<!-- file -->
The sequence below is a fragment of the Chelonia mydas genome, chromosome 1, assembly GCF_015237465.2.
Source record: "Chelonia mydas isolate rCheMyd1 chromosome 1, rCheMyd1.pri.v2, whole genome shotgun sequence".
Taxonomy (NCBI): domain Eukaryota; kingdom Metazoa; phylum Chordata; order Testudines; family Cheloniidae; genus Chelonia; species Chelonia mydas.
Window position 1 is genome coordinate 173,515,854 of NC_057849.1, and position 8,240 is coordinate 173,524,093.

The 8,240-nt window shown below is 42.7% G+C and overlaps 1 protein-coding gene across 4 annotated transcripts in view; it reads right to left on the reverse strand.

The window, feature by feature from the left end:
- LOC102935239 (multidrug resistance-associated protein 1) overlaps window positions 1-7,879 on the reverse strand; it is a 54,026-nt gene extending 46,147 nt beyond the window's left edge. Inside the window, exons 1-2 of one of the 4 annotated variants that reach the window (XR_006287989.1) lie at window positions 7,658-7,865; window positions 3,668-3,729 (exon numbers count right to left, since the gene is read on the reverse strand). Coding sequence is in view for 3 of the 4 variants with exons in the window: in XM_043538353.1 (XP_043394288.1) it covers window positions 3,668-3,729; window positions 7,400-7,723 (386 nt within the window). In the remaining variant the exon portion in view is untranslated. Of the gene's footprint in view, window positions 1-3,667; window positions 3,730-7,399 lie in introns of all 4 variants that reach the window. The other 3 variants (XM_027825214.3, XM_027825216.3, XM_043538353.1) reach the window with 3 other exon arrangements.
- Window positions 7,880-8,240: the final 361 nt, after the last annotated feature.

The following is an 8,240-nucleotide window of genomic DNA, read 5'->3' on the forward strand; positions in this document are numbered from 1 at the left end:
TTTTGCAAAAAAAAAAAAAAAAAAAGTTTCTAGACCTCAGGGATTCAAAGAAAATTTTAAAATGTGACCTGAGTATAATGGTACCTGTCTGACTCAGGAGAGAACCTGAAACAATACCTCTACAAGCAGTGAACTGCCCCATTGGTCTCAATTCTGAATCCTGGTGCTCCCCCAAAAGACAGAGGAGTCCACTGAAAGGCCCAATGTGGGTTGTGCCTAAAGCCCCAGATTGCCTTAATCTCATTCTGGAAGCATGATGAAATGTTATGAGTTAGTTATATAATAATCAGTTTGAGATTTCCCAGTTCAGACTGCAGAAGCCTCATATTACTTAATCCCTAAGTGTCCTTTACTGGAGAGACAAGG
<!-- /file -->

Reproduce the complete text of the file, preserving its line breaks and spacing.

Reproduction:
The sequence below is a fragment of the Chelonia mydas genome, chromosome 1, assembly GCF_015237465.2.
Source record: "Chelonia mydas isolate rCheMyd1 chromosome 1, rCheMyd1.pri.v2, whole genome shotgun sequence".
Taxonomy (NCBI): domain Eukaryota; kingdom Metazoa; phylum Chordata; order Testudines; family Cheloniidae; genus Chelonia; species Chelonia mydas.
Window position 1 is genome coordinate 173,515,854 of NC_057849.1, and position 8,240 is coordinate 173,524,093.

The 8,240-nt window shown below is 42.7% G+C and overlaps 1 protein-coding gene across 4 annotated transcripts in view; it reads right to left on the reverse strand.

The window, feature by feature from the left end:
- LOC102935239 (multidrug resistance-associated protein 1) overlaps window positions 1-7,879 on the reverse strand; it is a 54,026-nt gene extending 46,147 nt beyond the window's left edge. Inside the window, exons 1-2 of one of the 4 annotated variants that reach the window (XR_006287989.1) lie at window positions 7,658-7,865; window positions 3,668-3,729 (exon numbers count right to left, since the gene is read on the reverse strand). Coding sequence is in view for 3 of the 4 variants with exons in the window: in XM_043538353.1 (XP_043394288.1) it covers window positions 3,668-3,729; window positions 7,400-7,723 (386 nt within the window). In the remaining variant the exon portion in view is untranslated. Of the gene's footprint in view, window positions 1-3,667; window positions 3,730-7,399 lie in introns of all 4 variants that reach the window. The other 3 variants (XM_027825214.3, XM_027825216.3, XM_043538353.1) reach the window with 3 other exon arrangements.
- Window positions 7,880-8,240: the final 361 nt, after the last annotated feature.

The following is an 8,240-nucleotide window of genomic DNA, read 5'->3' on the forward strand; positions in this document are numbered from 1 at the left end:
TTTTGCAAAAAAAAAAAAAAAAAAAGTTTCTAGACCTCAGGGATTCAAAGAAAATTTTAAAATGTGACCTGAGTATAATGGTACCTGTCTGACTCAGGAGAGAACCTGAAACAATACCTCTACAAGCAGTGAACTGCCCCATTGGTCTCAATTCTGAATCCTGGTGCTCCCCCAAAAGACAGAGGAGTCCACTGAAAGGCCCAATGTGGGTTGTGCCTAAAGCCCCAGATTGCCTTAATCTCATTCTGGAAGCATGATGAAATGTTATGAGTTAGTTATATAATAATCAGTTTGAGATTTCCCAGTTCAGACTGCAGAAGCCTCATATTACTTAATCCCTAAGTGTCCTTTACTGGAGAGACAAGG